|dc.description.abstract||Data analysis plays an important role in making decisions, making predictions, and helping
business operate. Unfortunately, in many situations the data is not reliable and robust
analysis is needed to obtain stable results. This may be challenging when the data is high dimensional. Transforming high-dimensional data into low-dimensional data is an important
prior step in applications such as managing the data, performing efficient learning, retrieving
information, and other data analytics tasks.
Feature selection and feature extraction are two classical techniques to achieve dimensionality
reduction. Feature selection removes irrelevant and redundant features and keeps only the
most important ones. Unlike feature selection, feature extraction generates the features
as arbitrary functions of the data. They are typically more accurate than those obtained
by feature selection. But the extracted features are harder to interpret than the selected
features. Another disadvantage is that feature extraction is less robust than feature selection.
In this dissertation we describe algorithms and methods to improve the robustness of feature
selection and feature extraction.
We propose computing a hybrid low rank representation (HLR) of selected features and
extracted features. The robustness of the HLR model comes from the selected features, and
its accuracy comes from the extracted features. We develop an algorithm to solve this hybrid
problem optimally by combinatorial search. We propose optimal, sub-optimal, and greedy
variants of the algorithm to solve this hybrid problem. The sub-optimal and the greedy
variants come with the exact bounds on the representation accuracy.
Principal Component Analysis (PCA) is a widely used feature extraction algorithm. It is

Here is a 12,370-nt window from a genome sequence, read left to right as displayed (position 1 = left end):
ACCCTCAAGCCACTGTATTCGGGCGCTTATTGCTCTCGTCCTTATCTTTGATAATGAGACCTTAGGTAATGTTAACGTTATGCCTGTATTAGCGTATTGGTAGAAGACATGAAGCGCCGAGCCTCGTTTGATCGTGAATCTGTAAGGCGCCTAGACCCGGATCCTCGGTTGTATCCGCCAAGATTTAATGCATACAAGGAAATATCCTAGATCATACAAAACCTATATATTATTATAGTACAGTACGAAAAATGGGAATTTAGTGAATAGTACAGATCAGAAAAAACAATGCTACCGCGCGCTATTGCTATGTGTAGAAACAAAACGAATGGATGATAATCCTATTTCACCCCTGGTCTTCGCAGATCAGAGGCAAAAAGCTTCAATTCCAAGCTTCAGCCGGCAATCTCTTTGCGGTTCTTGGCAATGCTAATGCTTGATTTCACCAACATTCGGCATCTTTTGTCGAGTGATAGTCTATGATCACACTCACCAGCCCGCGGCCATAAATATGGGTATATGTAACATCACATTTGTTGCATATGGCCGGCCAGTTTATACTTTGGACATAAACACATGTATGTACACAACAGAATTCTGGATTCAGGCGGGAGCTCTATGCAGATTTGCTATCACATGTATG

known to be sensitive to outliers that reduce its robustness. Robust Principal Component
Analysis (RPCA), also known as Robust Subspace Recovery (RSR), is a classical approach
to improve the robustness of the PCA by identifying and removing outliers. We develop a
novel RPCA algorithm, which converts this problem into graph search. We show how to
solve the graph search problem optimally by applying heuristic search techniques from AI.
The results obtained by our algorithm are optimal in terms of accuracy. We also describe a
sub-optimal variant that runs much faster than the optimal variant and produces a solution
that is guaranteed to be near the optimal.
Outlier based RPCA removes outliers from the data and computes the principal components
of the remaining data. The centered variant requires the center of non-outliers, which is
unknown until after the outliers are determined. Not using an accurate center may lead
to the detection of wrong outliers. We propose a method that can be used to improve the
robustness of many currently known RPCA algorithms. Our method implicitly centers the
non-outliers; it is implemented by appending a bias value to each data element. It can be
used with “black box” RPCA algorithms since only their input needs to be augmented.||